You know who's pretty damn productive? Bryce Harper. And Manny Machado. And Josh Donaldson.

More than ever, it's clear the Cubs need established, veteran hitters in the lineup. The August trade for Daniel Murphy and his subsequent playing time late in the season proved that.

Young players are a lot more prone to ups and downs, which explains the streakiness and inconsistency of this lineup in recent seasons. When they're hot, they're hot, but it also means slumps and cold spells, which seemed to happen all at the same time in 2018. 

Sure, getting Bryant back healthy and renewed production out of Willson Contreras will help this lineup immensely. And it's fair to bet on a rebound for a lot of these talented players.

But when you have World-Series-or-bust expectations and a championship window that is firmly open, it's not a time to sit back and "hope."

"We had far more players underperform expectations than meet expectations," Epstein said. "Dramatically. In a lot of ways, that's what this year was defined by. Some because of physical issues, some because of the mental side of the game, some because of the fundamental stuff, some for reasons we haven't yet determined.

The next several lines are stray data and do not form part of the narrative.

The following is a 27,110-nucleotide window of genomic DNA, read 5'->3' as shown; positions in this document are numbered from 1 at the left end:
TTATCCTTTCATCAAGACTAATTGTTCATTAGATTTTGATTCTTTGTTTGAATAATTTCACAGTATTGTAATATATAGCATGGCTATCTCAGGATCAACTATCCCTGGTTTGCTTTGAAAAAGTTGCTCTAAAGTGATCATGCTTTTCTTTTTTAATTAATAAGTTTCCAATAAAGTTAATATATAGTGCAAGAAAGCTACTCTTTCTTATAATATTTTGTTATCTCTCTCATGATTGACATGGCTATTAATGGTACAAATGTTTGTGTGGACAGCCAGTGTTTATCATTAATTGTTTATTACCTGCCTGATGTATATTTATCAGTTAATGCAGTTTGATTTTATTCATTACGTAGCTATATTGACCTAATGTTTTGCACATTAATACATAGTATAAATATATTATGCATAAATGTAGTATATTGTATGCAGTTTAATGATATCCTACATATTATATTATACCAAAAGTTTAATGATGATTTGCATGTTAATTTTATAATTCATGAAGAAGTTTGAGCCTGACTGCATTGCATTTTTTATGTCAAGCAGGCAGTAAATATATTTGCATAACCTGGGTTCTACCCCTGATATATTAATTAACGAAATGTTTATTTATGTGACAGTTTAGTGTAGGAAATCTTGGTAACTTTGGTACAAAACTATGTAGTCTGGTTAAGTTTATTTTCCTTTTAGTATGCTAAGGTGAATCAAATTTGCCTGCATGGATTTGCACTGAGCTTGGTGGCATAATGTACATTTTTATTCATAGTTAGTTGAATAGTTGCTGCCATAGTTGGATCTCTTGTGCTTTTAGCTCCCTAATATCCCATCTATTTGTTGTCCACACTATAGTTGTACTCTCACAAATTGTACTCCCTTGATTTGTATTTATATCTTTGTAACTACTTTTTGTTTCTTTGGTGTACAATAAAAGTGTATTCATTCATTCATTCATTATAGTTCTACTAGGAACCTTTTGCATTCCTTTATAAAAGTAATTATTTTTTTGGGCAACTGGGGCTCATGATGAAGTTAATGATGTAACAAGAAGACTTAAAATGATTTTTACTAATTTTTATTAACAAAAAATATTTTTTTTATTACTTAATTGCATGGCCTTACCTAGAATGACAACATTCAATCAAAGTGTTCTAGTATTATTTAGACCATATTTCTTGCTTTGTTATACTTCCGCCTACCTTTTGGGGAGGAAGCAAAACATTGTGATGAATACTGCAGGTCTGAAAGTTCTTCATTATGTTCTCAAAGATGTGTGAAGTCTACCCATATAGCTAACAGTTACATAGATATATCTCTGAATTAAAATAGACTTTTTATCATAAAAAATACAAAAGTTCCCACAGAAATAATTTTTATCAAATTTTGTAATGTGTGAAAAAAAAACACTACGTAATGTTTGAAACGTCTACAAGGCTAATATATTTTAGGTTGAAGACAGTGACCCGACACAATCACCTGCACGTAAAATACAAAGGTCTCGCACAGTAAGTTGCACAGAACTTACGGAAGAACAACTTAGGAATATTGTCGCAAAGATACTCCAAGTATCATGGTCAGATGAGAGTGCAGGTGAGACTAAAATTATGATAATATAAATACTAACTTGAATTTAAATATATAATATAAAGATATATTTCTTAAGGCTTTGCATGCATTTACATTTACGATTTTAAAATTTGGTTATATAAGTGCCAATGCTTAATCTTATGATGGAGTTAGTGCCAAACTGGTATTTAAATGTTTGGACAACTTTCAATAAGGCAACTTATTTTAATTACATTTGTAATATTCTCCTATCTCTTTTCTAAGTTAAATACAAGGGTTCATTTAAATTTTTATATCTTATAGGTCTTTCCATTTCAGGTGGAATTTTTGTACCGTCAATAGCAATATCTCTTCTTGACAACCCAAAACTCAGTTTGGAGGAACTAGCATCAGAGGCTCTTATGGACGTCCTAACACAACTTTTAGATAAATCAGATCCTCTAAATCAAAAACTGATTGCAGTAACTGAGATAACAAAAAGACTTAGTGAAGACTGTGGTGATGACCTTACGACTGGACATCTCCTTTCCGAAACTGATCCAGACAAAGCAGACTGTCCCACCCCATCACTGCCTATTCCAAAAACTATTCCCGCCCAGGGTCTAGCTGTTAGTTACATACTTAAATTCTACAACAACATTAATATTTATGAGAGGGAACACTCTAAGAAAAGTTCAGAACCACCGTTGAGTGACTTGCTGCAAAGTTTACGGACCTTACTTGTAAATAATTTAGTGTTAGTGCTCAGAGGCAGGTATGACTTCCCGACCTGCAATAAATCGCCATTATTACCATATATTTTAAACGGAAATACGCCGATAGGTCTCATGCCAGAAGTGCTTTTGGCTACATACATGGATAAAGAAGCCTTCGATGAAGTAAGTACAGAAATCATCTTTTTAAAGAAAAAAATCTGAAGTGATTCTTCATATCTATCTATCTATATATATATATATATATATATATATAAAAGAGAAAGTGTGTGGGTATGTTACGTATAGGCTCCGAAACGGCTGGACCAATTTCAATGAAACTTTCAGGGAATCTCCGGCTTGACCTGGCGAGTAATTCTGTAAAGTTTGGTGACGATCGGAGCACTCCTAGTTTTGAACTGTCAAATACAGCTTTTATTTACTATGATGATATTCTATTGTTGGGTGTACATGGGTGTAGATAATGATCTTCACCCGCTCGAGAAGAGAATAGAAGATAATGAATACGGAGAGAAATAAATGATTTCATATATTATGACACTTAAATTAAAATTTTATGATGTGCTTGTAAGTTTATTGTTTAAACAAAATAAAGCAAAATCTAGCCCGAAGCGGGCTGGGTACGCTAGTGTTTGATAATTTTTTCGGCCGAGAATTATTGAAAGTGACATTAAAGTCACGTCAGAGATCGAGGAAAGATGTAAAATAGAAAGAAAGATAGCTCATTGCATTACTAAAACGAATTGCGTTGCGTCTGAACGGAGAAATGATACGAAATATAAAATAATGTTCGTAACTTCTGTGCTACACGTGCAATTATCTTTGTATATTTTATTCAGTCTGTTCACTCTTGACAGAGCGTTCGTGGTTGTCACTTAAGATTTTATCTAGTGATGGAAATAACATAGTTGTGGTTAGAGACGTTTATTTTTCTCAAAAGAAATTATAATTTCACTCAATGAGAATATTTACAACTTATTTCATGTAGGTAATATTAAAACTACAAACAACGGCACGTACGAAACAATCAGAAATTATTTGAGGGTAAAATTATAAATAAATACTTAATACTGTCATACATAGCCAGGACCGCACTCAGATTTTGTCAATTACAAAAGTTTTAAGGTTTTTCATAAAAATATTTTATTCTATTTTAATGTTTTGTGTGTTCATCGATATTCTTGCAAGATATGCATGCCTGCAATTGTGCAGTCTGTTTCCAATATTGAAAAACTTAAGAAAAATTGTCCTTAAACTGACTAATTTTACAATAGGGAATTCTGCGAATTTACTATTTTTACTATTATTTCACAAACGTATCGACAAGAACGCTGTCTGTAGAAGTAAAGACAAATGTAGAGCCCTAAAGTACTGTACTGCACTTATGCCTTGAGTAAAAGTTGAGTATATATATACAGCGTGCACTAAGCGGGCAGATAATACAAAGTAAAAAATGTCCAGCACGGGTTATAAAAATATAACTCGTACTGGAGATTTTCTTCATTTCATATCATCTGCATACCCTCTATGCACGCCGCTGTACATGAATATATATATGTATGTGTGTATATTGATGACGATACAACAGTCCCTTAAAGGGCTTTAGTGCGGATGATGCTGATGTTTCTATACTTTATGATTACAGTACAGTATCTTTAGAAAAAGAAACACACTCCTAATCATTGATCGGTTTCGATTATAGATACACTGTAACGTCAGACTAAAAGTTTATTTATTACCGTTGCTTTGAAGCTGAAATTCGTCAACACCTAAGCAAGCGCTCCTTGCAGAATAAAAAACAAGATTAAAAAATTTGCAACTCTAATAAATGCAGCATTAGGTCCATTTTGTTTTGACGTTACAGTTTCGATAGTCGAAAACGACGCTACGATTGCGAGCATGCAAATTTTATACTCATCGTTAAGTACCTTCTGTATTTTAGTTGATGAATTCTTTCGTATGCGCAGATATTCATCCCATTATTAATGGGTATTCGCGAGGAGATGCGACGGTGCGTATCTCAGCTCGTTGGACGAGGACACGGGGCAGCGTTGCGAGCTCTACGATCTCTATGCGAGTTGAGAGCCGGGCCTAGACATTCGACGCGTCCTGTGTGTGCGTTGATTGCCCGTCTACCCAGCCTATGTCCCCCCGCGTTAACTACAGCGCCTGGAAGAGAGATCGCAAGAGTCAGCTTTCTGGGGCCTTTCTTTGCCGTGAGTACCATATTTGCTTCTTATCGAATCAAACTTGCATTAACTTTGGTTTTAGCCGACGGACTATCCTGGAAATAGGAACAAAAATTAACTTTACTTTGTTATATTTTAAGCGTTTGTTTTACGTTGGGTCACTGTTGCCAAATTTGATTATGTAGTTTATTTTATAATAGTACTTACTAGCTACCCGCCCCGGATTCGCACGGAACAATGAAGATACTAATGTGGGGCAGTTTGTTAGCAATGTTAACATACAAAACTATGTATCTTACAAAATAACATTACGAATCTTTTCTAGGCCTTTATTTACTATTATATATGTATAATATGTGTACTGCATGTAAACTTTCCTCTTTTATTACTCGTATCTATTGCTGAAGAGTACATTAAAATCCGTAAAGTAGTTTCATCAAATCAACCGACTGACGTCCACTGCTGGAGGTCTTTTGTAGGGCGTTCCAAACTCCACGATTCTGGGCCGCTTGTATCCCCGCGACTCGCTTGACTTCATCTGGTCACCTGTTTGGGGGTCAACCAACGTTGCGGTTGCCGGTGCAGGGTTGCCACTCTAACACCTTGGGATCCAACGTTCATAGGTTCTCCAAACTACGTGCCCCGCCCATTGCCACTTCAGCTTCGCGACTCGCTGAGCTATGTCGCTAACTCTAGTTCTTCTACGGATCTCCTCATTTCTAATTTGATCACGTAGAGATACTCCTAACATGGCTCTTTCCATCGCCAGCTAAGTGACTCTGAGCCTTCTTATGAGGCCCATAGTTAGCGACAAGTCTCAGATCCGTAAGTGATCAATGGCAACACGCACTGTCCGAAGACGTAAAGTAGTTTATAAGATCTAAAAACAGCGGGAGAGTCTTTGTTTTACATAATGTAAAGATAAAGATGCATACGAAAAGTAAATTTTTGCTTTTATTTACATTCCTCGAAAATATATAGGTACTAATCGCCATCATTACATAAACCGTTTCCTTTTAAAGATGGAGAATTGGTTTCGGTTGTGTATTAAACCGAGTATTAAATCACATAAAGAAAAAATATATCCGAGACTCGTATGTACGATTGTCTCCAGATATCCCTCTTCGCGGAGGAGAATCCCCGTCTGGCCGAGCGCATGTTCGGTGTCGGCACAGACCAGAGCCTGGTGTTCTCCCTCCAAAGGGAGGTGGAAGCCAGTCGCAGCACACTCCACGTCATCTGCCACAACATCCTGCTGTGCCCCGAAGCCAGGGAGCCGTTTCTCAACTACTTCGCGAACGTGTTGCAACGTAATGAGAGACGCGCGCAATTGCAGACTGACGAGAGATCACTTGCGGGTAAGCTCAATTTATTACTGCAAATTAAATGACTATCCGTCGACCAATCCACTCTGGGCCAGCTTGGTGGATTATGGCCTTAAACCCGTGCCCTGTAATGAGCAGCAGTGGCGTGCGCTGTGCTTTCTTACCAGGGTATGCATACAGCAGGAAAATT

"We had more players underperform our projections for them and their expectations — things they've done in the past — than exceed. So I think regression will work in our favor. It's not something you want to hang your hat on and count on."

Following 2019 'learning process,' Ian Happ's offensive progression key for 2020 Cubs

Following 2019 'learning process,' Ian Happ's offensive progression key for 2020 Cubs

It’s been another quiet offseason for the Cubs.

January is almost over and the Cubs have yet to commit a single guaranteed dollar to the big-league roster. After exceeding MLB’s luxury tax threshold in 2019, Theo Epstein and Co. are looking to get under the figure in 2020 and reset penalties entering 2021.